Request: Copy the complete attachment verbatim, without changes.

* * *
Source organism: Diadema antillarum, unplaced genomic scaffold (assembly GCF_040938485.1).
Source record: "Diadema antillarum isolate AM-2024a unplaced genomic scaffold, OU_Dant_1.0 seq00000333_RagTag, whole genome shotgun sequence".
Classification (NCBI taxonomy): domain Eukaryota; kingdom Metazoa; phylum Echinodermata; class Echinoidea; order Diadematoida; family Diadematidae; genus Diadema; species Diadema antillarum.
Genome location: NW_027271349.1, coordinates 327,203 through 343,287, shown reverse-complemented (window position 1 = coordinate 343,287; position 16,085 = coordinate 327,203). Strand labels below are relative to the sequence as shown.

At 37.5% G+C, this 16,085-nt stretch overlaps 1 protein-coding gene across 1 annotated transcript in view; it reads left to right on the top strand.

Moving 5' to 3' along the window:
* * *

Source organism: Diadema antillarum, unplaced genomic scaffold (assembly GCF_040938485.1).
Source record: "Diadema antillarum isolate AM-2024a unplaced genomic scaffold, OU_Dant_1.0 seq00000333_RagTag, whole genome shotgun sequence".
Classification (NCBI taxonomy): domain Eukaryota; kingdom Metazoa; phylum Echinodermata; class Echinoidea; order Diadematoida; family Diadematidae; genus Diadema; species Diadema antillarum.
Genome location: NW_027271349.1, coordinates 327,203 through 343,287, shown reverse-complemented (window position 1 = coordinate 343,287; position 16,085 = coordinate 327,203). Strand labels below are relative to the sequence as shown.

At 37.5% G+C, this 16,085-nt stretch overlaps 1 protein-coding gene across 1 annotated transcript in view; it reads left to right on the top strand.

Moving 5' to 3' along the window: